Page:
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strange hum

Discussion in 'Amps, Mics & Pickups [DB]' started by bass dan, Mar 19, 2009.


  1. i have been using a fishman pro plat pre/di with really great results until last night. it had really annoying hum when run into the pa head. at first i thought it was a bad cord. i checked all the cords and found when i touched the 1/4 cord at the input the hum went away.

    the humming noise was much louder with a xlr cord from the pre to the pa head than a 1/4 cord, but still was humming. i figuredit was a grounding problem, but the ground lift made no change to the hum. the only way it would go quiet was if i was contacting the cord with a part of my body. interesting enough when i toggled the pre/post eq switch the hum went away in the pre position but was right back in the post position.

    anyhow i did the gig with a 1/4 out to the pa head which was still humming but at much less volume than the xlr cord. the hum was not so loud with the 1/4 cord that i couldnt use the pre, but still it sucked. we have played this venue many times without this issue. the only variable was we were plugged into a different outlet than usual. after the gig i decided to plug the pa head into the outlet we usually use at this venue and had the same problem.

    i played 2 gigs the night before at 2 different venues with no issue. and today i plugged the preamp into my acoustic image contra and it was dead quiet. anyone have any idea what may have caused this annoying hum? i'm guessing it was the venues power supply, but like i said i've played there multiple times without this issue. the guitar player was using a lr baggs preamp and he had no hum noise at all from his. i have a gig tomorrow night and now i'm starting to worry i'm going to have this issue again. any ideas?
     
  2. robgrow

    robgrow Supporting Member

    May 1, 2004
    Cincinnati, Ohio
    I'm a little confused by your description. Are you using an amplifier with the Fishman Pro-EQ/DI as well as sending a signal to the P.A.? Assuming you don't have any signal cable issues and that you've tried the ground lift switch on the Fishman EQ, the problem may be related to the venue's electrical power. If at all possible, plug your amp and the P.A. into the same outlet. This should help eliminate some possibilities such as different electrical phases, neutral problems, etc. Since Fishman doesn't specify that the Pro-EQ's XLR direct out is transformer balanced, I'm going to assume that it's not. In some cases, only a transformer-type direct box will provide adequate isolation to eliminate hum problems. I always carry a direct box equipped with a Jensen transformer just in case.
     
  3. thanks robglow. i am not running a amp, just straight to the pa. sorry for the confusing discription. i usually run a xlr out of the pre to power the unit with phantom power. using a 1/4 cord instead of the xlr reduced the hum but did not eliminate it. the only reason i tried the 1/4 cord instead of the xlr was just a desperate attempt to get rid of the hum. could i run the fishman with the jensen di? if so it may be a good thing to have for venues with funky power.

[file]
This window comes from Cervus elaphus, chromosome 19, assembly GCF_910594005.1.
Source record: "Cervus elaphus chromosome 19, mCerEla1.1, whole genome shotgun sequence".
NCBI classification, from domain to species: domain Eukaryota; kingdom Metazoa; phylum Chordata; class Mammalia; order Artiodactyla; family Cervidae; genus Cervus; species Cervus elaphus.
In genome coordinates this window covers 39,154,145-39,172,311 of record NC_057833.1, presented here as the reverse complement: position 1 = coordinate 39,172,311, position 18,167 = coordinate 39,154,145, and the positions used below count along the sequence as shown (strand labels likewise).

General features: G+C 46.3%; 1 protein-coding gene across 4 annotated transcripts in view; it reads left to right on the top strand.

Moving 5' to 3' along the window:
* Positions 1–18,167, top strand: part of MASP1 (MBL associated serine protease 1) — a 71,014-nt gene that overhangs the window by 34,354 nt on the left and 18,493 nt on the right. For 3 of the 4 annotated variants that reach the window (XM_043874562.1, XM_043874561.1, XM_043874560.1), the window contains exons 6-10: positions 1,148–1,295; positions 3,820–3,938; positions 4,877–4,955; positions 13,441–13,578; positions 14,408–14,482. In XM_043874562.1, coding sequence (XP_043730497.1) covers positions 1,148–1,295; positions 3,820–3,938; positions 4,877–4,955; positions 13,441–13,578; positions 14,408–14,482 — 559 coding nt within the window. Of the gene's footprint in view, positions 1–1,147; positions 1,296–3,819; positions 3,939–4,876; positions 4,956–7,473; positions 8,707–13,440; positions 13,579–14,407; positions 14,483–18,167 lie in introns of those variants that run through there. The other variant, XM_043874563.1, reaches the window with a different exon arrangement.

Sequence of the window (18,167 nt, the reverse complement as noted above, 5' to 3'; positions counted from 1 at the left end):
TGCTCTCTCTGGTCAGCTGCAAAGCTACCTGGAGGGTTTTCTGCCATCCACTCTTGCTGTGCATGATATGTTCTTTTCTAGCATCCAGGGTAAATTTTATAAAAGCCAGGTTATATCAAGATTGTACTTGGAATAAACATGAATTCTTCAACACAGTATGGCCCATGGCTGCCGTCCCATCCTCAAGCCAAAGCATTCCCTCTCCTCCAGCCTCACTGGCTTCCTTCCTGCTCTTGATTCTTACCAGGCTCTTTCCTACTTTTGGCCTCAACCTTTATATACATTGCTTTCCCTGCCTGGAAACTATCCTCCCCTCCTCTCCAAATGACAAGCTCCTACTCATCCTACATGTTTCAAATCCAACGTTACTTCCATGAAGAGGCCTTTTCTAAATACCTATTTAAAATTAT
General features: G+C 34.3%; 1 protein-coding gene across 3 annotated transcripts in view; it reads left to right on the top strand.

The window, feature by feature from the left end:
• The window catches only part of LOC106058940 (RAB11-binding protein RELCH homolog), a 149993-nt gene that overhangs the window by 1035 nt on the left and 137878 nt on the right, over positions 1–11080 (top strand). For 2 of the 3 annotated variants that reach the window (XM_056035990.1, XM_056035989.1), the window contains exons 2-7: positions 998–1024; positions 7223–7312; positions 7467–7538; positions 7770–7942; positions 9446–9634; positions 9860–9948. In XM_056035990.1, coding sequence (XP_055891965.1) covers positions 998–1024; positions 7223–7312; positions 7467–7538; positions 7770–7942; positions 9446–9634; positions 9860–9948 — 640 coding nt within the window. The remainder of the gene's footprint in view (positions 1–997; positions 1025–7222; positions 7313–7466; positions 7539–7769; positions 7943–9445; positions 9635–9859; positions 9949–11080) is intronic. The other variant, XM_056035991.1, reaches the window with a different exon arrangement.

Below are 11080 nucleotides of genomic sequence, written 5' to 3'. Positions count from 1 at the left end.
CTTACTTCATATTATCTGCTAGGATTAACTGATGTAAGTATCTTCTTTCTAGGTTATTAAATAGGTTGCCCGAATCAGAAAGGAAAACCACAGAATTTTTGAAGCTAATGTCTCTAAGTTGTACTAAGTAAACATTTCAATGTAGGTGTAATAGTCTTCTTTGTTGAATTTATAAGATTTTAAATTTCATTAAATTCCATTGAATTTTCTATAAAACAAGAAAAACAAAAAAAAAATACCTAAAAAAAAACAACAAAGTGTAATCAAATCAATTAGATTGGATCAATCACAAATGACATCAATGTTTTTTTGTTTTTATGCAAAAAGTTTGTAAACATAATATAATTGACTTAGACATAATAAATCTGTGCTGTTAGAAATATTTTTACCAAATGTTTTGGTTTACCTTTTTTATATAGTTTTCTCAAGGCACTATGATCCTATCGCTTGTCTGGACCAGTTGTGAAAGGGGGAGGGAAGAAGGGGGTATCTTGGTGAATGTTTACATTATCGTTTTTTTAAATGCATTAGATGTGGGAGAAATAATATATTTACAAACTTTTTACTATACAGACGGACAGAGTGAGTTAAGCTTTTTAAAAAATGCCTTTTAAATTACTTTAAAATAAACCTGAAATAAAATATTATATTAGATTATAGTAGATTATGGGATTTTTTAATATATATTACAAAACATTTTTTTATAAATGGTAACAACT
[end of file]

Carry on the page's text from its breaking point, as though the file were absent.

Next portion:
4. robgrow

    robgrow Supporting Member

    May 1, 2004
    Cincinnati, Ohio
    Have you tried the ground lift switch on the Fishman Pro-EQ in both positions? Since you're not using an amp, the switch should be in the "gnd" position. Also have you tried swapping the cable between your bass and the Fishman and the mic cable between the Fishman and the P.A. mixer with other cables that are known to be in good working order? It's easy to overlook something simple.

    The transformer-isolated direct box would probably only help if you were using an amp.
     
  5. yes i tried the ground switch in both directions and cables that i know to be good. i dont have the pa at my house so i had to run it into my contra amp. it is dead quiet into my amp at home. i also tried using a different channel in the pa last night but it still hummed. i guess i'll find out tomorrow at the gig if its the fishman or if it was a problem with the power at that venue. i'll bring my contra as a back up.
     
  6. fdeck

    fdeck Supporting Member Commercial User

    Mar 20, 2004
    Madison WI
    HPF Technology LLC
    I experienced something like this once with my GK combo, where the ground lift switch did not help. I think if there is a large enough common mode signal, it can bleed sound back into the amp if it is an "active balanced" direct output as opposed to a transformer. In this case it was an outdoor gig and there was probably some massive AC wiring problem.
     
  7. must have been the venue. worked perfectly last night. would a power conditioner solve a problem with a venue having screwy power?
     
  8. fdeck

    fdeck Supporting Member Commercial User

    Mar 20, 2004
    Madison WI
    HPF Technology LLC
    I doubt a power conditioner would help. Most are glorified power strips, with some EMI and spike protection. Even the regulated ones don't have isolated outputs, AFAIK. If you get to a sufficient level of isolation, then isolating the audio signal via a transformer would probably end up being the more portable and cost-effective solution.

    A couple of additional measures are worth noting. Plugging everything into a single outlet is likely to result in fewer grounding issues. And an outlet tester is good to have along if you suspect problems. There's a chance that the problem at the "bad" venue might be associated with some wiring fault that also makes it dangerous.
     

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